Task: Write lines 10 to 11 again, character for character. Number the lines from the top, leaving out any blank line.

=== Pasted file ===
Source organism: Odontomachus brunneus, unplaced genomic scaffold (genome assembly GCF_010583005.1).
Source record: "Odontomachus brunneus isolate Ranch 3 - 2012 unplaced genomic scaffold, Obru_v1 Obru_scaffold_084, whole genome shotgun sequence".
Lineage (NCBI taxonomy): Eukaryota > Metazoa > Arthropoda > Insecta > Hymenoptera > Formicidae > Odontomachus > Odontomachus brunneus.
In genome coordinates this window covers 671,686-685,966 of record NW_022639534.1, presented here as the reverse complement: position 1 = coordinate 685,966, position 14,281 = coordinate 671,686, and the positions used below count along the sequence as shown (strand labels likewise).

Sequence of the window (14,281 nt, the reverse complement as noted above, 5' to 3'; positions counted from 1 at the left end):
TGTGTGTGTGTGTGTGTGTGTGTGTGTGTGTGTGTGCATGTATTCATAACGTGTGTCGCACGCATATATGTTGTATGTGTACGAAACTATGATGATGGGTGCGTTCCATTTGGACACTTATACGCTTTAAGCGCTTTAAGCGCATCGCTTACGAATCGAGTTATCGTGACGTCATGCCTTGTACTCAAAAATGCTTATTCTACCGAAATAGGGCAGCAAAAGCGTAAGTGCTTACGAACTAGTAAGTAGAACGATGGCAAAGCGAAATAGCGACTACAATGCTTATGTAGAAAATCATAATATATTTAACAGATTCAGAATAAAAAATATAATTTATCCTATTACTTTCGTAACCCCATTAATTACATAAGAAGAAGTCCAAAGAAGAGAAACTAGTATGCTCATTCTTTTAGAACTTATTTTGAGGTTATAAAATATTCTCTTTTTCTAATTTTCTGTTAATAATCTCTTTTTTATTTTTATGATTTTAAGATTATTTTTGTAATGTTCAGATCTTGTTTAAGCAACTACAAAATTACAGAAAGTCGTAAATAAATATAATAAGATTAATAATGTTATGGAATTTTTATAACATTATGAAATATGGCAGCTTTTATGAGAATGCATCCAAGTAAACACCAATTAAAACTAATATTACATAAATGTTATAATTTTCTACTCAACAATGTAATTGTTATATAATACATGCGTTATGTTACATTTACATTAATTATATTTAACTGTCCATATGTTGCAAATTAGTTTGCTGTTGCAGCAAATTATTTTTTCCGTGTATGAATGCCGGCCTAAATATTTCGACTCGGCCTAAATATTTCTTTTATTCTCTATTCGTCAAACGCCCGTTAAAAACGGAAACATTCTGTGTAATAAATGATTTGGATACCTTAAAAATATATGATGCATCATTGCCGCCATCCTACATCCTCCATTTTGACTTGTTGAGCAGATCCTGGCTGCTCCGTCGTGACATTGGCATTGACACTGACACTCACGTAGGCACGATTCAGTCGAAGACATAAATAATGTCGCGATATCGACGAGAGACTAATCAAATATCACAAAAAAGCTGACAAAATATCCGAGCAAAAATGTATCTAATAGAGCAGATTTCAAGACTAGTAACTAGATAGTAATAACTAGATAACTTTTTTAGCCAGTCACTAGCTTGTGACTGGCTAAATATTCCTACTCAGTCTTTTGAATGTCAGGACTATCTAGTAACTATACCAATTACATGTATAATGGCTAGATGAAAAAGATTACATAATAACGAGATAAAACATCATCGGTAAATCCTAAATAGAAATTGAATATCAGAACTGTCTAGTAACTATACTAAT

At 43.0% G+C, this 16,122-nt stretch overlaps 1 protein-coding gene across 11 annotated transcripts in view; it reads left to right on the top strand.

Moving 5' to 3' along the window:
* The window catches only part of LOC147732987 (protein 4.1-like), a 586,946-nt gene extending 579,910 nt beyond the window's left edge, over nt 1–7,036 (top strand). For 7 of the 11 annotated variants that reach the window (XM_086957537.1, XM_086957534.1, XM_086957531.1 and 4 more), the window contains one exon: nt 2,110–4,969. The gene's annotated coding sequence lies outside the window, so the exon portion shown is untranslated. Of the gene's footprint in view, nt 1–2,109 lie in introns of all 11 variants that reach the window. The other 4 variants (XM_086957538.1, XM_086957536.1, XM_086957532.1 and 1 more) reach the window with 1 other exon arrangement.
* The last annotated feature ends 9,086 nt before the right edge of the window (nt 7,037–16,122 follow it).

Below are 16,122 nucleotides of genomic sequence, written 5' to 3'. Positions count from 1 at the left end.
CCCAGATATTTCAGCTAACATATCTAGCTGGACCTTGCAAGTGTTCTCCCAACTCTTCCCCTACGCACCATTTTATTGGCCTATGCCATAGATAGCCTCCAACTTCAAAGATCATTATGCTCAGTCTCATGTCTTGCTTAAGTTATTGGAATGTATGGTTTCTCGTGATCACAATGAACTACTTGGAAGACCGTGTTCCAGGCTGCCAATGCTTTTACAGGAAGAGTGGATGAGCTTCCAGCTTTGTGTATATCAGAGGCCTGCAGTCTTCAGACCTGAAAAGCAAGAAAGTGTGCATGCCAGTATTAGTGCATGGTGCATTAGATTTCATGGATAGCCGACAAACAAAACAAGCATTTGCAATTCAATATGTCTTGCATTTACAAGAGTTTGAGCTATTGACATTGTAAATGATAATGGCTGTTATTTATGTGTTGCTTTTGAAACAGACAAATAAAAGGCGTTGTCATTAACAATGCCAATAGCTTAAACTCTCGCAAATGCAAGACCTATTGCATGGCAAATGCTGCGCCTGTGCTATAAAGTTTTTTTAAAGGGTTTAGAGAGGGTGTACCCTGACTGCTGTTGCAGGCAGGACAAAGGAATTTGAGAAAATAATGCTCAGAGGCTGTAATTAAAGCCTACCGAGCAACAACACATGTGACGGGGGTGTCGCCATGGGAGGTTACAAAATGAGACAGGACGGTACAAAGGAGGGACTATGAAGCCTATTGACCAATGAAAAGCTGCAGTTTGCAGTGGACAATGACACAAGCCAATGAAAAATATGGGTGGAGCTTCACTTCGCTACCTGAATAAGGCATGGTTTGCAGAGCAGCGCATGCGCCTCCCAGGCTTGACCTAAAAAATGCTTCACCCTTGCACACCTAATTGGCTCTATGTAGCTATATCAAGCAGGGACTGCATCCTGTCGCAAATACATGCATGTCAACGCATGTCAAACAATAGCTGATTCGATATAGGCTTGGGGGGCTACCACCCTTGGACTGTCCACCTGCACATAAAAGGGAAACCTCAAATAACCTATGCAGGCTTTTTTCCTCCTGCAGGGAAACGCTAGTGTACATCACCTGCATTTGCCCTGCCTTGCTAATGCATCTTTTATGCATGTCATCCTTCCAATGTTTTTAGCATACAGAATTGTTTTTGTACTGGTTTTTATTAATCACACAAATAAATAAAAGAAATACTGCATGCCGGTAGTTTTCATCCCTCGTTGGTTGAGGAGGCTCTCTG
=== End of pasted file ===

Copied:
* The last annotated feature ends 9,086 nt before the right edge of the window (nt 7,037–16,122 follow it).

Below are 16,122 nucleotides of genomic sequence, written 5' to 3'. Positions count from 1 at the left end.